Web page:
It took decades for that old flasher to morph into an LCD screen fishfinder, and another decade for color screens to become common and inexpensive. But in the past few years we’ve seen the rate of technological advances explode, with goodies like sideways-looking fishfinders, multi-frequency pings (commonly called CHIRP or Spread Spectrum fishfinders) and high-resolution imagers. This year Lowrance will be introducing yet another techno-wonder, the SpotlightScan. And got a chance to test out a pre-production unit on a 24’ Yellowfin, while prowling around the Florida Keys in search of snook, grouper, and tarpon.

lowrance spotlightscan

The new Lowrance SpotlightScan applies high-frequency fishfinding to a forward-looking orientation. The pie-shape in the white lines show the direction of the unit's current view.

I have to admit, Spotlight Scan sounded a bit gimmicky to me at first. After all, it’s pretty obvious what Lowrance did here: they took the StructureScan technology, packaged it into a 30-degree forward-looking 455/800 kHz beam, and mounted it to the bottom of a trolling motor. Technology-wise, there isn’t much “new” going on, here. But the application is quite different, and it does give you new ways to find fish.

The unit’s utility struck me when we used the trolling motor to ease down a canal, while scanning the drop-off along the port side. I found it easy to aim the beam, and just as easy to understand where the beam was pointing when it showed me fish—not always the case with a down or side-looker, mounted on the transom of your boat. The results were verifiable: one time we spotted a cluster of fish on the Spotlight Scan, then looked up in the appropriate direction and saw the fish—a school of jacks—with our own eyes. Another time we idled about 50 yards off the shoreline, saw a cluster of fish on the screen, and proceeded to catch several grouper in that exact spot.

lowrance spotlightscan fishing

The proof is in the results; Spotlight Scan saw the mark, and one well-placed cast produced this fish.

Though I liked using the SpotlightScan you won’t find one on my boat, because I don’t have a foot-controlled cable-steered electric trolling motor. The biggest weakness of this system is that it simply isn't an option, without one of those motors. Fortunately, the majority of the boats out there with bow-mounted trolling motors (read: bass boats, bay boats, and some flats boats) do utilize this type. A second potential gripe is a lack of history; the SpotlightScan paints a picture as you move it, but the picture is static until you move the unit again. When you do, it erases the old shot on the screen and creates a new one right over-top. I call it a “potential” gripe because in many cases, such as a bass angler casting to a stump 40’ away, fishfinder history is more or less irrelevant, while an instant snap-shot of what’s all around that stump could prove invaluable.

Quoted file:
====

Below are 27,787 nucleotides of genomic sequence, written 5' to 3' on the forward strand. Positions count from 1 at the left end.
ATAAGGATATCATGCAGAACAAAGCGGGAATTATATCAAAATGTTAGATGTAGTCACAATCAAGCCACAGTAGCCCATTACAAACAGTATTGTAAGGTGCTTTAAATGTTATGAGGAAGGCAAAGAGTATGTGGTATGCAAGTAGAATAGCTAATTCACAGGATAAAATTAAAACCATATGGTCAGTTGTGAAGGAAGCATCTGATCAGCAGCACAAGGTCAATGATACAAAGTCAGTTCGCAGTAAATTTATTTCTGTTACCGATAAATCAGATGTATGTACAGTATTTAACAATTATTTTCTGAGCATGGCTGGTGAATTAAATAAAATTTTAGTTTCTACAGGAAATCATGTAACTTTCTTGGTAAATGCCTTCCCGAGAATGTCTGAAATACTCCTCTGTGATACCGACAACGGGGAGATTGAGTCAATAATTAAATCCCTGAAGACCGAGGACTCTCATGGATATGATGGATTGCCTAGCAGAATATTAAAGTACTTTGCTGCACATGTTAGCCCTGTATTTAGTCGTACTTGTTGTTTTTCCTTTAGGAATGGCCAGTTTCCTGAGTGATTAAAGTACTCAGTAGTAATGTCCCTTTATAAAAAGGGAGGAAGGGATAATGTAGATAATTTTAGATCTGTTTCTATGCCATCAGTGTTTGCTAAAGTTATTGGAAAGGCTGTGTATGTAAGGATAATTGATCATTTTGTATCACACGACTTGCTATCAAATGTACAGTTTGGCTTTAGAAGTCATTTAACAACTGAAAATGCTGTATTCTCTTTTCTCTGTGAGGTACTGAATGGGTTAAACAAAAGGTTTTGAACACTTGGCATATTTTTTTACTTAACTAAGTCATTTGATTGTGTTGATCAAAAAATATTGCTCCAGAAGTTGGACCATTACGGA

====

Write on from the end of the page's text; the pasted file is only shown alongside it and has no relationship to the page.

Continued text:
In use, I found the lack of history both a blessing and a curse. It’s a blessing because you always know exactly where the fish are when you turn the spotlight and mark something, as opposed to looking at a fishfinder’s history and judging where a fish is, which can get confusing at times. On the other hand it’s something of a curse because it requires fairly constant attention to make the best use of this new ability; when you don’t move the motor and look at the screen, all you see is old news. Check out this short video of the SpotlightScan in action, to see what it looks like for yourself.

How does this translate into fishing? Open-water anglers who apply tactics like vertical jigging, trolling, or bottom fishing won’t find much use for it. When you’re working down a shoreline and making cast after cast to cover everything from point A to point B in search of scattered fish, you may gain a slight advantage from it. When fish are gathered around structure and you’re looking for very specific spots to pin-point cast at, it’ll give you one heck of an advantage. Potentially even more of an advantage than StructureScan, since you can point the beam without moving the boat or forcing a change in boat direction. It’ll also prove quite helpful when prospecting new areas, as long as you consistently pay attention and work the beam. In other words, the SpotlightScan will best serve the angling demographics it was specifically designed for: bass anglers, backcountry fishermen, and potentially some flats fishermen.

The SpotlightScan will hit the market in a few weeks with an introductory price of $499, and can display on Lowrance HDS Gen2 and Gen2 Touch units (Gen2 without touch requires a Sonar Hub module). Installation is do-it-yourself easy

For more information, visit Lowrance.

To read a full comparison of different fishfinder technologies including traditional, Scanner-imager, and CHIRP units, read Sonar Smack-Down: Traditional Fishfinder vs. Down-looking Scanner-Imager vs. CHIRP.